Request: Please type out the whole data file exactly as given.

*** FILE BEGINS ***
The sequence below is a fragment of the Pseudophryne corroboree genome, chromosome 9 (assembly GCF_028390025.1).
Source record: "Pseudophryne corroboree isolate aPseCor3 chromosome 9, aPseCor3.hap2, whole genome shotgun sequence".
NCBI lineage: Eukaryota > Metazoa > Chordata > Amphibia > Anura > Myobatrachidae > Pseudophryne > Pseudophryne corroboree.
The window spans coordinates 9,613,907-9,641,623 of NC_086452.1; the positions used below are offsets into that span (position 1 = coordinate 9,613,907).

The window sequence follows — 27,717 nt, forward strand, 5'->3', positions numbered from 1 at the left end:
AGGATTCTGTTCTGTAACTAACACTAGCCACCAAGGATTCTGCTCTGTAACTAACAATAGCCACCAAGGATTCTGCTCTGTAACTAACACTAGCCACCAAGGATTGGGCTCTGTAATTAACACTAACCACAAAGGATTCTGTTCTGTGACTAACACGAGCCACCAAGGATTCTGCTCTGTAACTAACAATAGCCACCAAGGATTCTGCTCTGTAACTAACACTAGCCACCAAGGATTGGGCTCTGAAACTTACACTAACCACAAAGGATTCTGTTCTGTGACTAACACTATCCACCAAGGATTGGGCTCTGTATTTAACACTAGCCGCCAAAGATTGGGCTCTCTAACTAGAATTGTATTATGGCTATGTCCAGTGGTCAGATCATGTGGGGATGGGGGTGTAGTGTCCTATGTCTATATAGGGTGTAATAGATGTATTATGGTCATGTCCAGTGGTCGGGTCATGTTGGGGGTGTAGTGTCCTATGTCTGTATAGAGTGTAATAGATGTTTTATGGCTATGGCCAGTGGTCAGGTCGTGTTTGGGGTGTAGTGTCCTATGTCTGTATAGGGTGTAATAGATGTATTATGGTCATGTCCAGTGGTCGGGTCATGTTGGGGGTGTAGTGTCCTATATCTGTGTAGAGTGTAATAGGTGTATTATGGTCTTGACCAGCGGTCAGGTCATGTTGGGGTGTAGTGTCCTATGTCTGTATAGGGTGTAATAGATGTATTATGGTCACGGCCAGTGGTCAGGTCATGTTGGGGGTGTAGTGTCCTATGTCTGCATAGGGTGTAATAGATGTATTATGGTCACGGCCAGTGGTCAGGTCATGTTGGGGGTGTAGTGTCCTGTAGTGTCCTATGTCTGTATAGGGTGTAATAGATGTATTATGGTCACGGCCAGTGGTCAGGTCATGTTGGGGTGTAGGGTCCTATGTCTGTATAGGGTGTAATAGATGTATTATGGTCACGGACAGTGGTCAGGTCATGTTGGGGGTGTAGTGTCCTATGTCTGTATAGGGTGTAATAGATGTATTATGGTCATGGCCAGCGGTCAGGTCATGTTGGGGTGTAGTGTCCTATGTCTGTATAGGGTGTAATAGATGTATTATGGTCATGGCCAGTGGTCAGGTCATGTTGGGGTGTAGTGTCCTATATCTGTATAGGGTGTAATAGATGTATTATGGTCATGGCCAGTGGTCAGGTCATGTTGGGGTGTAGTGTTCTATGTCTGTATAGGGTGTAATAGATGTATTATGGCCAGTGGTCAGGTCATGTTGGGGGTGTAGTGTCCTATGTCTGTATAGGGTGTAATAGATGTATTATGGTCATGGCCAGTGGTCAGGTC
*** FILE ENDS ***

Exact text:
The sequence below is a fragment of the Pseudophryne corroboree genome, chromosome 9 (assembly GCF_028390025.1).
Source record: "Pseudophryne corroboree isolate aPseCor3 chromosome 9, aPseCor3.hap2, whole genome shotgun sequence".
NCBI lineage: Eukaryota > Metazoa > Chordata > Amphibia > Anura > Myobatrachidae > Pseudophryne > Pseudophryne corroboree.
The window spans coordinates 9,613,907-9,641,623 of NC_086452.1; the positions used below are offsets into that span (position 1 = coordinate 9,613,907).

The window sequence follows — 27,717 nt, forward strand, 5'->3', positions numbered from 1 at the left end:
AGGATTCTGTTCTGTAACTAACACTAGCCACCAAGGATTCTGCTCTGTAACTAACAATAGCCACCAAGGATTCTGCTCTGTAACTAACACTAGCCACCAAGGATTGGGCTCTGTAATTAACACTAACCACAAAGGATTCTGTTCTGTGACTAACACGAGCCACCAAGGATTCTGCTCTGTAACTAACAATAGCCACCAAGGATTCTGCTCTGTAACTAACACTAGCCACCAAGGATTGGGCTCTGAAACTTACACTAACCACAAAGGATTCTGTTCTGTGACTAACACTATCCACCAAGGATTGGGCTCTGTATTTAACACTAGCCGCCAAAGATTGGGCTCTCTAACTAGAATTGTATTATGGCTATGTCCAGTGGTCAGATCATGTGGGGATGGGGGTGTAGTGTCCTATGTCTATATAGGGTGTAATAGATGTATTATGGTCATGTCCAGTGGTCGGGTCATGTTGGGGGTGTAGTGTCCTATGTCTGTATAGAGTGTAATAGATGTTTTATGGCTATGGCCAGTGGTCAGGTCGTGTTTGGGGTGTAGTGTCCTATGTCTGTATAGGGTGTAATAGATGTATTATGGTCATGTCCAGTGGTCGGGTCATGTTGGGGGTGTAGTGTCCTATATCTGTGTAGAGTGTAATAGGTGTATTATGGTCTTGACCAGCGGTCAGGTCATGTTGGGGTGTAGTGTCCTATGTCTGTATAGGGTGTAATAGATGTATTATGGTCACGGCCAGTGGTCAGGTCATGTTGGGGGTGTAGTGTCCTATGTCTGCATAGGGTGTAATAGATGTATTATGGTCACGGCCAGTGGTCAGGTCATGTTGGGGGTGTAGTGTCCTGTAGTGTCCTATGTCTGTATAGGGTGTAATAGATGTATTATGGTCACGGCCAGTGGTCAGGTCATGTTGGGGTGTAGGGTCCTATGTCTGTATAGGGTGTAATAGATGTATTATGGTCACGGACAGTGGTCAGGTCATGTTGGGGGTGTAGTGTCCTATGTCTGTATAGGGTGTAATAGATGTATTATGGTCATGGCCAGCGGTCAGGTCATGTTGGGGTGTAGTGTCCTATGTCTGTATAGGGTGTAATAGATGTATTATGGTCATGGCCAGTGGTCAGGTCATGTTGGGGTGTAGTGTCCTATATCTGTATAGGGTGTAATAGATGTATTATGGTCATGGCCAGTGGTCAGGTCATGTTGGGGTGTAGTGTTCTATGTCTGTATAGGGTGTAATAGATGTATTATGGCCAGTGGTCAGGTCATGTTGGGGGTGTAGTGTCCTATGTCTGTATAGGGTGTAATAGATGTATTATGGTCATGGCCAGTGGTCAGGTC